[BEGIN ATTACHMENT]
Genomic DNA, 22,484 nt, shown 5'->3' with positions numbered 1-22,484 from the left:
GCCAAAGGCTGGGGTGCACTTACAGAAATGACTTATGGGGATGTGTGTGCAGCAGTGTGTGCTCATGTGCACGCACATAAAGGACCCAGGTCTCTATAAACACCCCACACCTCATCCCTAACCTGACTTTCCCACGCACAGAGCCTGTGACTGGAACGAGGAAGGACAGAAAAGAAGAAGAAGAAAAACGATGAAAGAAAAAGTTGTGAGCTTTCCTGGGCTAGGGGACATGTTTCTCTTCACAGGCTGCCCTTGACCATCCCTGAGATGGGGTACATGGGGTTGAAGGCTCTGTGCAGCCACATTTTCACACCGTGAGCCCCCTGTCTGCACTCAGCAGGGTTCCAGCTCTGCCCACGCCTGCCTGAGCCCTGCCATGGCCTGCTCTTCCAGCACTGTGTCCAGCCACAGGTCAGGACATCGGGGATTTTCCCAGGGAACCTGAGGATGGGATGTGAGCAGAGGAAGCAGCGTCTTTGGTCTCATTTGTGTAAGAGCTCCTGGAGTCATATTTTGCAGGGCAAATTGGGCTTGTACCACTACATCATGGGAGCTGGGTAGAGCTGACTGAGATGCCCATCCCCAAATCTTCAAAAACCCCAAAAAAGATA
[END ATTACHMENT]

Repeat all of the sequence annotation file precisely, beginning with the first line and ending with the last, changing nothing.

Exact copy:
Genomic DNA, 22,484 nt, shown 5'->3' with positions numbered 1-22,484 from the left:
GCCAAAGGCTGGGGTGCACTTACAGAAATGACTTATGGGGATGTGTGTGCAGCAGTGTGTGCTCATGTGCACGCACATAAAGGACCCAGGTCTCTATAAACACCCCACACCTCATCCCTAACCTGACTTTCCCACGCACAGAGCCTGTGACTGGAACGAGGAAGGACAGAAAAGAAGAAGAAGAAAAACGATGAAAGAAAAAGTTGTGAGCTTTCCTGGGCTAGGGGACATGTTTCTCTTCACAGGCTGCCCTTGACCATCCCTGAGATGGGGTACATGGGGTTGAAGGCTCTGTGCAGCCACATTTTCACACCGTGAGCCCCCTGTCTGCACTCAGCAGGGTTCCAGCTCTGCCCACGCCTGCCTGAGCCCTGCCATGGCCTGCTCTTCCAGCACTGTGTCCAGCCACAGGTCAGGACATCGGGGATTTTCCCAGGGAACCTGAGGATGGGATGTGAGCAGAGGAAGCAGCGTCTTTGGTCTCATTTGTGTAAGAGCTCCTGGAGTCATATTTTGCAGGGCAAATTGGGCTTGTACCACTACATCATGGGAGCTGGGTAGAGCTGACTGAGATGCCCATCCCCAAATCTTCAAAAACCCCAAAAAAGATA